Among these 6 challenges, Shenzhen Team focused on ‘Challenge 6: Using Social Listening Approaches to Understand the Impact of the Global Fund Activities on Raising Awareness Efforts Around HIV, TB, and Malaria’. Shenzhen Team consists of 5 talented young people from China and South Korea with various educational backgrounds and skill sets (Figure 4):
Figure 4. Shenzhen Team at Chaihuo x.factory
(From Left to Right: Jiaxi Zhang, Chen-Chun Hsia, Syuanying Lin, Xiaolei Ren, Hyungmin Lee)
Ⓒ Hyungmin Lee
- Xiaolei Ren (Shenzhen Team’s coach/facilitator): PhD student in Computer Science at University of Texas & Visiting student at Tsinghua University
- Hyungmin Lee: MA student in Electronic Information at Tsinghua University
- Chen-Chun Hsia, MA student in Data Science and Information Technology at Tsinghua University
- Syuanying Lin, MA student in Architecture at Tsinghua University
- Jiaxi Zhang, High School Student at Jiangsu Tianyi High School
What’s the Project About?
First and foremost, so as to understand Challenge 6 from in-depth and multiple perspectives, the Shenzhen Team divided the complex challenge into 3 constructive parts:
- Social listening approaches: According to them, “social listening” is a term that big data solution providers and digital marketing firms frequently use. It describes the method of identifying and examining users’ social media contents about business operations and the brand itself. By means of such identification and detection of specific wordings or terms, industrial insights can be learned for marketing intelligence and risk detection.
- Understanding the impact of the Global Fund’s activities: Shenzhen Team learned 3 specific expectations from the Global Fund with regards to the meaning and implications of the wording, ‘impact’ – through an interview mechanism:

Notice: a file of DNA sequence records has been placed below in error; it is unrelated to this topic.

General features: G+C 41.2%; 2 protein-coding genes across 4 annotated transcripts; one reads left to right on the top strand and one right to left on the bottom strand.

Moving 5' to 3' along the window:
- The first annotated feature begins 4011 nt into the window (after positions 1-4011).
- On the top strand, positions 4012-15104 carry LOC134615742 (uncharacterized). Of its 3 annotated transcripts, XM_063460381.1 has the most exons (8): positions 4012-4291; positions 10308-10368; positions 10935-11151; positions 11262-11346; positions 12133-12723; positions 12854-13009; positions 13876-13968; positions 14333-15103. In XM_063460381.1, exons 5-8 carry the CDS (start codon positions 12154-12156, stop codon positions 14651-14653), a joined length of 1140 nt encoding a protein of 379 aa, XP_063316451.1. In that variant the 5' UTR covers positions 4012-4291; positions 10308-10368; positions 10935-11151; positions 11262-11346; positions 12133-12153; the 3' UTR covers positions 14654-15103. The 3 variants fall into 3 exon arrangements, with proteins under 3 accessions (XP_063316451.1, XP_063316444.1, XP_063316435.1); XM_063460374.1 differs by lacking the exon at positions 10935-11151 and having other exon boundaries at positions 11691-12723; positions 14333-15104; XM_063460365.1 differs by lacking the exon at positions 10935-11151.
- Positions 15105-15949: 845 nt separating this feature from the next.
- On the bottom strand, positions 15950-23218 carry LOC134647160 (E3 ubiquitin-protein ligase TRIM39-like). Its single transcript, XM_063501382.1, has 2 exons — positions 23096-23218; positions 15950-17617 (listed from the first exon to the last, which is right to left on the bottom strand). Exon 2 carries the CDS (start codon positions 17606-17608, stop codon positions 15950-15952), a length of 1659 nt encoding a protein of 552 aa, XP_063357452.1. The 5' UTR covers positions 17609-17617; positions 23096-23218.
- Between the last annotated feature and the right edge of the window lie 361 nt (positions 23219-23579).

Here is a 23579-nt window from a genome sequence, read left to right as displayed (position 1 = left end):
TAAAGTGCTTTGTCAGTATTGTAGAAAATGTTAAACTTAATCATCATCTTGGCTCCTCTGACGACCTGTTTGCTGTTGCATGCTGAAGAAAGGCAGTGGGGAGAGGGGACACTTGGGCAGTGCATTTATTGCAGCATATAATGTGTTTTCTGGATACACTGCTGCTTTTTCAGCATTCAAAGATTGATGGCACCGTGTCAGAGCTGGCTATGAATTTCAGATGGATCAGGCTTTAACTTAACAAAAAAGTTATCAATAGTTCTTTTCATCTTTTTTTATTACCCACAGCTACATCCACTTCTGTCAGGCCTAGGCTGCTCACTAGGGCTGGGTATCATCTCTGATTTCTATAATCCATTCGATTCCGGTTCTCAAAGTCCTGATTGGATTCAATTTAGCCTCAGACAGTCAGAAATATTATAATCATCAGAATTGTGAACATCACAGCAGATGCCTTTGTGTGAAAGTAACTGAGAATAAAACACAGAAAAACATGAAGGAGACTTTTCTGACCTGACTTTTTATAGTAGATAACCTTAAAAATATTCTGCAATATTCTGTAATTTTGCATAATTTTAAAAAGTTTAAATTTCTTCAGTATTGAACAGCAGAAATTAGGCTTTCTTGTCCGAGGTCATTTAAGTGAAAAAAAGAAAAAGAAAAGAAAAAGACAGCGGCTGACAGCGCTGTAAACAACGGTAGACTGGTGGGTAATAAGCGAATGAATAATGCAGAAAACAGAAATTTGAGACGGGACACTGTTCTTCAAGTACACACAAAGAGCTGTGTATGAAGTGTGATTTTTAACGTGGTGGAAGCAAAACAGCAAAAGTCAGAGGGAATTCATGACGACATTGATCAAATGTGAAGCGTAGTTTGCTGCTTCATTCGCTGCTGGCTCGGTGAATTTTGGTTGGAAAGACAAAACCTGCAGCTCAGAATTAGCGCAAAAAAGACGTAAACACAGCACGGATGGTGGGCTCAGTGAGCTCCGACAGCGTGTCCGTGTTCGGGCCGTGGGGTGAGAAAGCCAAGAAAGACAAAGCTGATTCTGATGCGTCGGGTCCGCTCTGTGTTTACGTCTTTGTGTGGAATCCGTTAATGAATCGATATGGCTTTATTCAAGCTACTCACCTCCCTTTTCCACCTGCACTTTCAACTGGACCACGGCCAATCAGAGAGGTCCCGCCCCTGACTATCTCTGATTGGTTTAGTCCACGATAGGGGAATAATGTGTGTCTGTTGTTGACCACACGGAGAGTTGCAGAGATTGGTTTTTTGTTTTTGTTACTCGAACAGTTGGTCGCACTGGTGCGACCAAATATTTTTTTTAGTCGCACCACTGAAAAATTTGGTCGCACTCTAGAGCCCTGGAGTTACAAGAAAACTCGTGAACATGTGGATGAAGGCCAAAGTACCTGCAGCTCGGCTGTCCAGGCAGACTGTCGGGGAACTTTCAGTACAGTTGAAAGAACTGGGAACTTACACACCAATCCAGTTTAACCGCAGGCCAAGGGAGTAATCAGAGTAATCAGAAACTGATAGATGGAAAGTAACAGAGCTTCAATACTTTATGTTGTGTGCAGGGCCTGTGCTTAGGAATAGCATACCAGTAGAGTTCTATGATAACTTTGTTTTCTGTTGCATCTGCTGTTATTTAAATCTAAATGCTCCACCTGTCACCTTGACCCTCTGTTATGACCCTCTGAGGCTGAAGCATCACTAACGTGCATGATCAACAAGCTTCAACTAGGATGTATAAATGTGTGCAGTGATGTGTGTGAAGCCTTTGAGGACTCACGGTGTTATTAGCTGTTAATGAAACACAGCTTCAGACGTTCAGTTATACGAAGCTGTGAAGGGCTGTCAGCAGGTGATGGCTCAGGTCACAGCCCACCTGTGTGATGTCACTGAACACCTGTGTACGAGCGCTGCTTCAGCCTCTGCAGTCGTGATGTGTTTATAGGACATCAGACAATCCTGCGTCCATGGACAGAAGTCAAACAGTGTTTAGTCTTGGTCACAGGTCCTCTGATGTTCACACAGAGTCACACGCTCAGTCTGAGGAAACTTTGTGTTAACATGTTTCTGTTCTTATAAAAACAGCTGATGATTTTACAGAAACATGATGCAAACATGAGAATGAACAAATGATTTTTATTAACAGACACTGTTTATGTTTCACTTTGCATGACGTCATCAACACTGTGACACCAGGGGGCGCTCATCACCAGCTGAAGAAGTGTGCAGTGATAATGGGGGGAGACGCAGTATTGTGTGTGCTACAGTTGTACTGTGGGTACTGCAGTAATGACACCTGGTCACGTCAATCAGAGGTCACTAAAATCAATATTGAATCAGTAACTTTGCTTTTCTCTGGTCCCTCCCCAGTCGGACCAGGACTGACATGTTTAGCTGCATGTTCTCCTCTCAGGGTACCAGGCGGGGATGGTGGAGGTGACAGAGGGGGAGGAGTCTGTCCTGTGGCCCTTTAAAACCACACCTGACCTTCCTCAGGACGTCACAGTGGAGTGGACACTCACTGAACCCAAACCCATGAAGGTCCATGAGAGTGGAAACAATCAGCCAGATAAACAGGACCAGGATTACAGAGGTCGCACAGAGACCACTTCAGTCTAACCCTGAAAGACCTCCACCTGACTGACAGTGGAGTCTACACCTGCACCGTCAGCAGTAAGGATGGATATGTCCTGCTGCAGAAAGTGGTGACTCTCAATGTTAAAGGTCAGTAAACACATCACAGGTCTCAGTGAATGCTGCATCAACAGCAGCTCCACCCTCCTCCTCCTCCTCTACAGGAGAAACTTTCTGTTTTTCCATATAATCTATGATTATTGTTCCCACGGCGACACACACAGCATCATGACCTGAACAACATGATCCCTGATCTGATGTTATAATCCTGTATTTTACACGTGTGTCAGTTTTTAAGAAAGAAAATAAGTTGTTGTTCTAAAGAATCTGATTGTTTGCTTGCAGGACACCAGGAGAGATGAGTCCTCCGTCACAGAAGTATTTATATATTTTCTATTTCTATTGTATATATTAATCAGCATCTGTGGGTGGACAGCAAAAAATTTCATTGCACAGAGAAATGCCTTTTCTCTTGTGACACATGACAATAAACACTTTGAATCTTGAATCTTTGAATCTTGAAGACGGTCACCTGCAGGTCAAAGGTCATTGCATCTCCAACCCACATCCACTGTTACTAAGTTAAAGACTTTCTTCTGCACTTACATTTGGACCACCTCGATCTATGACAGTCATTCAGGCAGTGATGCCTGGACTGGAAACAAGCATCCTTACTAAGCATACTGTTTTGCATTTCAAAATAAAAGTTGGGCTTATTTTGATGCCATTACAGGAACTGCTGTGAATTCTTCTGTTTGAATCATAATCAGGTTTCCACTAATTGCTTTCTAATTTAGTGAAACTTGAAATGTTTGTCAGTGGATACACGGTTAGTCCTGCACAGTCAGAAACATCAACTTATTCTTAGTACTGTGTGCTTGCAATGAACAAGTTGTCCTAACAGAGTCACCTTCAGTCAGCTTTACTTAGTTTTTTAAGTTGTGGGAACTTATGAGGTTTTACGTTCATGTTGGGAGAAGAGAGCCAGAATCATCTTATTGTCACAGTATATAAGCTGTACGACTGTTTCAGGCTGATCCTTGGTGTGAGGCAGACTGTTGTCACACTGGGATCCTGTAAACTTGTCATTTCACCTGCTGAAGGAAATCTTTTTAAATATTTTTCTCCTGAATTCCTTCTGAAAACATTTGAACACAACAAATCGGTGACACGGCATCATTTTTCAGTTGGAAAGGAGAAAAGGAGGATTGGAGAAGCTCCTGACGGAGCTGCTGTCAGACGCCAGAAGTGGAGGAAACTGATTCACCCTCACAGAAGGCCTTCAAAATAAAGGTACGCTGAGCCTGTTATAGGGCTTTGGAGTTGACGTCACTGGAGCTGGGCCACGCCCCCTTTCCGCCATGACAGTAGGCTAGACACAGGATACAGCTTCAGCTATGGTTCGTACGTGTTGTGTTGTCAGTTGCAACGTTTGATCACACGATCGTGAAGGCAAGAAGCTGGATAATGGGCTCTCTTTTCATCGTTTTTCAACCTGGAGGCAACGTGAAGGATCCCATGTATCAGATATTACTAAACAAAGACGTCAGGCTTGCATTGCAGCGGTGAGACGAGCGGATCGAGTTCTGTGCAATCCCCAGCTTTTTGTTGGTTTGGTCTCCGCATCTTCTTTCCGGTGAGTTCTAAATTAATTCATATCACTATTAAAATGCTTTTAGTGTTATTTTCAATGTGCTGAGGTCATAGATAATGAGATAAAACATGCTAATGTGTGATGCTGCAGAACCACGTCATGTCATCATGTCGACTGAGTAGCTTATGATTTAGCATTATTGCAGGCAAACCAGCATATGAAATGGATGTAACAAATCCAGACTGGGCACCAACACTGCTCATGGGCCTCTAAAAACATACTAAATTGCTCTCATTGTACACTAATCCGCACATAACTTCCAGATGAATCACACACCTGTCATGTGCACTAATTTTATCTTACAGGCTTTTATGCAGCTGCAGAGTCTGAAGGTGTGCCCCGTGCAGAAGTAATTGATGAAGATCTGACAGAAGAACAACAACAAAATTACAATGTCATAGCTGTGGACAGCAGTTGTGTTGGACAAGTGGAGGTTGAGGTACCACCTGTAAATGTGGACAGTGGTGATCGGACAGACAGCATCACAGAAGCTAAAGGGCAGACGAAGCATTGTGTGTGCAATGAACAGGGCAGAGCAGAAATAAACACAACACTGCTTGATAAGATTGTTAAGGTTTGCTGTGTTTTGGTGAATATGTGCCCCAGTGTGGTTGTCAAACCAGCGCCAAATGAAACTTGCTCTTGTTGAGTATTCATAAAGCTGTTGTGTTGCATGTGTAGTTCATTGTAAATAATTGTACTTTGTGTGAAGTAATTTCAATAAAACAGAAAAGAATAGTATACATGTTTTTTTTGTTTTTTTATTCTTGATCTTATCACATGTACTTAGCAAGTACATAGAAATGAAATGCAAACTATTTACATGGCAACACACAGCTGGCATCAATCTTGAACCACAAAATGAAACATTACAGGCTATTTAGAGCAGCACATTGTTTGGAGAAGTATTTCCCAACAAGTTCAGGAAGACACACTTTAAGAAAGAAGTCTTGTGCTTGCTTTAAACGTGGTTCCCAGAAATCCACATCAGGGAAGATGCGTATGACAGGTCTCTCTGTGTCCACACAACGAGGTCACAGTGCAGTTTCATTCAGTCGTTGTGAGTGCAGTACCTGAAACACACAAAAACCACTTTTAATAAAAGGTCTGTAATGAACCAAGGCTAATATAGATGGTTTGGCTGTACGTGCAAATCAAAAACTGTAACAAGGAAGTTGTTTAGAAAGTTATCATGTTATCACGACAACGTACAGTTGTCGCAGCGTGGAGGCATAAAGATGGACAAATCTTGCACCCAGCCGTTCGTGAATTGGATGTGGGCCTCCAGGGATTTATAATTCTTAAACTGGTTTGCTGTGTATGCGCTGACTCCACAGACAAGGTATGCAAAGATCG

A. Capture public contents by beneficiaries, influencers, and the media across social issues
B. Identify whether such contents are generated as a result of a specific set of awareness-raising interventions
C. Generate real-time data analytics insights for informed decision-making needed for taking programmatic actions
With these interview findings, Shenzhen Team translated them into rough technical requirements by embedding the ‘social listening’ concept: A is sourcing text language data from public posts. B is defining entities (keywords for identification) from the Global Fund’s interventions and scoring how much each post is relevant to the specific entities. C is an issue-clustering process in the form of word cloud, which commands entities to detect certain events or risks.
- Efforts on raising the public awareness of HIV, TB, and Malaria: Since many existing big data analytics is used as a digital marketing tool for commercial brands, their language model focused on general domains (ex. what keywords appear the most or the least in general; whether the post contains positive or negative contents) can be adopted in solving this challenge.
As a result of conducting R&D, hours of teamwork, and consecutive rounds of interviews and weekly feedback sessions, Shenzhen Team came up with a solution prototype for Challenge 6: “HEAR-O” – a set of unique datasets with a technique intended to help the Global Fund to jump-start their social media analysis on HIV, TB, and Malaria (Figure 5).